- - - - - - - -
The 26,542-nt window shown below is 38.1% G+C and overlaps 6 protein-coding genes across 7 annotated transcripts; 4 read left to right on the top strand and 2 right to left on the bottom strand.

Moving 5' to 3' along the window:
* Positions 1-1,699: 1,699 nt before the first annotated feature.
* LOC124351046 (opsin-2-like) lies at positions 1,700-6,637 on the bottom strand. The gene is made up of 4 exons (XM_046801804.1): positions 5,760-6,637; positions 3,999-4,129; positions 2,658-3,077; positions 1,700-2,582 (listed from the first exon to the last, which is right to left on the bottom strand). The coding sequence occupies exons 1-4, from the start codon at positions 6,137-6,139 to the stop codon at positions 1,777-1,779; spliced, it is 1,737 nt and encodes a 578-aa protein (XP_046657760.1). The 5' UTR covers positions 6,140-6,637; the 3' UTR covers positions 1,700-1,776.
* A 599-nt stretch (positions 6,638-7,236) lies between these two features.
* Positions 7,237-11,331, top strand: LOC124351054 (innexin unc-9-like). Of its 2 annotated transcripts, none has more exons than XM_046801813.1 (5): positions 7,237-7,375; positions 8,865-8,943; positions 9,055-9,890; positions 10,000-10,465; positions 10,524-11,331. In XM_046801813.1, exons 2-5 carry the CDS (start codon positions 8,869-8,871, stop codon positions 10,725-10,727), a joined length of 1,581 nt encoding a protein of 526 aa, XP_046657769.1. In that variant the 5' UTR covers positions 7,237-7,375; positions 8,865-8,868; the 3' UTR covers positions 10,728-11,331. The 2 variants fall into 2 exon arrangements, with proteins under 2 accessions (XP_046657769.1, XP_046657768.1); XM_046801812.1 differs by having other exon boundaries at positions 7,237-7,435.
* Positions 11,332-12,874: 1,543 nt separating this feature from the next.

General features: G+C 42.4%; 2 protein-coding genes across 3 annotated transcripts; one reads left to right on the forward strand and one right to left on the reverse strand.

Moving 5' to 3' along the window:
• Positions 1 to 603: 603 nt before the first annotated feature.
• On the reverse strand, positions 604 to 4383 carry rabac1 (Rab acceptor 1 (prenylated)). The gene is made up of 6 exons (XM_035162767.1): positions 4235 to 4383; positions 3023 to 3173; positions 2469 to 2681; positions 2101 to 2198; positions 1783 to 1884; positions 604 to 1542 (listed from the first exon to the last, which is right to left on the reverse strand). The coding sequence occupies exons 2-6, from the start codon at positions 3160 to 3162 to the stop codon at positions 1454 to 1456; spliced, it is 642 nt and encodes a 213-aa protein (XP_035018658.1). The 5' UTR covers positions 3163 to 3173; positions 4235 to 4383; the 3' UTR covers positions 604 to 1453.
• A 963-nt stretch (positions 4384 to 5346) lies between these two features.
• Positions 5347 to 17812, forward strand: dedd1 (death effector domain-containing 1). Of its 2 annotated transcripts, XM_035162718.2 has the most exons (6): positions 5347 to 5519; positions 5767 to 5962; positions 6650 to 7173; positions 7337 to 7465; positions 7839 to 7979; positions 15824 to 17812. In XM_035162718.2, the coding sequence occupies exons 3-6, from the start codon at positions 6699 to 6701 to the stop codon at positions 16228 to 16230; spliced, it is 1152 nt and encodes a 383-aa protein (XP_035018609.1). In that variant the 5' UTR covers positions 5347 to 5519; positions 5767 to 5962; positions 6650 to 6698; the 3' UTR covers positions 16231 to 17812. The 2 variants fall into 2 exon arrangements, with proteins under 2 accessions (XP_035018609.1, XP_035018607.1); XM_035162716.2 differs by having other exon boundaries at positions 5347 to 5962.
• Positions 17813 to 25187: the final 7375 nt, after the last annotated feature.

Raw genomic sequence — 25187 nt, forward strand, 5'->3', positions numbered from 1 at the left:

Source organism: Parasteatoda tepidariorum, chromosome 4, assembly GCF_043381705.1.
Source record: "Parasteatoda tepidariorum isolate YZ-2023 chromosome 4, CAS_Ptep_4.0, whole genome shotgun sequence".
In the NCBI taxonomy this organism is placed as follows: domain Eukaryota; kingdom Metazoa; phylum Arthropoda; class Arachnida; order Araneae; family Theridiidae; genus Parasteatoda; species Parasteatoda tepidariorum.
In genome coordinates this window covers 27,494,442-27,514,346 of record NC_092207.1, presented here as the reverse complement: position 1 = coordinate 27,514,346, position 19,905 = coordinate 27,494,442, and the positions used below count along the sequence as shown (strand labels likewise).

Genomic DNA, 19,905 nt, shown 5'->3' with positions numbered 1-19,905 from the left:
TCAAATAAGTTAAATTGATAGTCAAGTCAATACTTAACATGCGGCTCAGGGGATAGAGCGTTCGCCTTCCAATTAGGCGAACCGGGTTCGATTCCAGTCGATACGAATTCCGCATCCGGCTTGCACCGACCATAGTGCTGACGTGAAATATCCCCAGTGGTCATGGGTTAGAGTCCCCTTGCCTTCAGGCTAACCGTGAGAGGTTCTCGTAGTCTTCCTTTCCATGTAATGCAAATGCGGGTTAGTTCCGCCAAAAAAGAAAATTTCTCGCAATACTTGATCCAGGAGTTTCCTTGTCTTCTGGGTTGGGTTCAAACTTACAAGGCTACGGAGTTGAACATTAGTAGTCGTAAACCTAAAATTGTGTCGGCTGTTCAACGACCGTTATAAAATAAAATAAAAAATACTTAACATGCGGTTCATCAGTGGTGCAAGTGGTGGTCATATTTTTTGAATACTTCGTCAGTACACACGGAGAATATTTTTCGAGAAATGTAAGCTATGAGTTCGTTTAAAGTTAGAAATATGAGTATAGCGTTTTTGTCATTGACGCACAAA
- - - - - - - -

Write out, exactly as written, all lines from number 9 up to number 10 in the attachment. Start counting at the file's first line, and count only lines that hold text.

Moving 5' to 3' along the window:
• Positions 1 to 603: 603 nt before the first annotated feature.